2021 Writing Exercise Series #89: Erasing Roger Ebert 25 "Oliver"

The 2021 Writing Series is a series of daily writing exercises for both prose writers and poets to keep their creative mind stretched and ready to go—fresh for your other writing endeavors. The writing prompts take the impetus—that initial crystal of creation—out of your hands (for the most part) and changes your writing creation into creative problem solving. Instead of being preoccupied with the question "What do I write" you are instead pondering "How do I make this work?" And in the process you are producing new writing.

This is not a standard writing session. This is pure production—to keep your brain thinking about using language to solve simple or complex problems. The worst thing you can do is sit there inactive. It's like taking a 5 minute breather in the middle of a spin class—the point is to push, to produce something, however imperfect. If you don't overthink it, you will be able to complete all of the exercises in under 30 minutes.

Erasing Roger Ebert 25 "Oliver"

For today's exercise we have split paths for fiction and poetry, though I highly recommend that even fiction writers try the poetry exercise, because erasures can be a blast!

Poetry: For poetry do an erasure or black-out poem from the following:  Roger Ebert's review of the 1968 film "Oliver" (four stars).

Roger Ebert has been the archetypal film critic for decades, and he's written thousands of reviews. Because of their nature, almost their own bit of ekphrastic art, this series of erasures will be lots of fun!

An Erasure/Blackout is really simple: you take the given text and remove many words to make it your own new piece. One way to go about the erasure that I like to do is to copy the text and paste it twice into your document before you start erasing or blacking out (in MS Word set the text background color to black), that way if you get further into the erasure and decide you want a somewhat different tone or direction, it's easy to go to the unaltered version and make the erasure/black-out piece smoother. Another tip is to look for recurring words, in this example 'bingo' occurs multiple times and could be a good touchstone for your piece.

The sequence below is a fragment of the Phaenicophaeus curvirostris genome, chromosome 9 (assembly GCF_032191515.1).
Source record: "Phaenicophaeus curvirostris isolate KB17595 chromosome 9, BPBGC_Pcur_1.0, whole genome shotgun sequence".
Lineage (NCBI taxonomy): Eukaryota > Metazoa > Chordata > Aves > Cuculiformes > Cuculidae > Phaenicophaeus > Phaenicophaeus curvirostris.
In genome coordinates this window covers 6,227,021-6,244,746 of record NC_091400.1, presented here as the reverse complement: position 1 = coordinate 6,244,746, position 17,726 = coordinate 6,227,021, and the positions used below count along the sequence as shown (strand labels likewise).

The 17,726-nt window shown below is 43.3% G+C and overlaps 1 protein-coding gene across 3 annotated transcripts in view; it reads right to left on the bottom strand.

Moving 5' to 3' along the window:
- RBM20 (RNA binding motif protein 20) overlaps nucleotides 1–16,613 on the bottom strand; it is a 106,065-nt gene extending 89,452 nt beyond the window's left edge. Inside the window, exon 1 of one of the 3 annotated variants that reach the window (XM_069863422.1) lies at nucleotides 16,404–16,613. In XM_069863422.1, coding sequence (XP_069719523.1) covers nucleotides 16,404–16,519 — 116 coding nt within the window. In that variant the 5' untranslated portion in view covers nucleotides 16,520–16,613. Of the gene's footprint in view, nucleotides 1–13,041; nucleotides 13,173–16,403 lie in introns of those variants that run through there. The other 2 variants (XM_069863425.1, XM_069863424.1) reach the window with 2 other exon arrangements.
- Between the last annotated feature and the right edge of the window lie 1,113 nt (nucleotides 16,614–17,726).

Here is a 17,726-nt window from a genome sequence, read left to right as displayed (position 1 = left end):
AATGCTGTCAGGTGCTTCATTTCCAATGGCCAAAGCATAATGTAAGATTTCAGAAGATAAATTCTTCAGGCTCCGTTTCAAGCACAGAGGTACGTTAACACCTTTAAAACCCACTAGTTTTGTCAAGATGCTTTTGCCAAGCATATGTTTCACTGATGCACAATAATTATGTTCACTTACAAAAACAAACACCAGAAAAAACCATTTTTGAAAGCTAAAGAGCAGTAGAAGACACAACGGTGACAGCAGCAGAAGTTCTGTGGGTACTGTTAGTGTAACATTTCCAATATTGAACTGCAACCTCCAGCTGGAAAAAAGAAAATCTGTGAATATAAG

Fiction or (poetry): If you insist on fiction (or just feel like writing a "Title Mania" piece), write a piece with one of these  titles taken from this section:

  1. Sweep and Zest
  2. It will stand the test of time, I guess
  3. A Marvelous Collection of Heroes and Villains
  4. The Movie Should Stop Right There
  5. The Quintessence of Artful Dodgerdom
  6. The Rowdy Life
  7. Cheap Effects

Erasure Selection:

Roger Ebert's review of "Oliver"

Sir Carol Reed's "Oliver!" is a treasure of a movie. It is very nearly universal entertainment, one of those rare films like "The Wizard of Oz" that appeals in many ways to all sorts of people. It will be immediately exciting to the children, I think, because of the story and the unforgettable Dickens characters. Adults will like it for the sweep and zest of its production. And as a work of popular art, it will stand the test of time, I guess. It is as well-made as a film can be.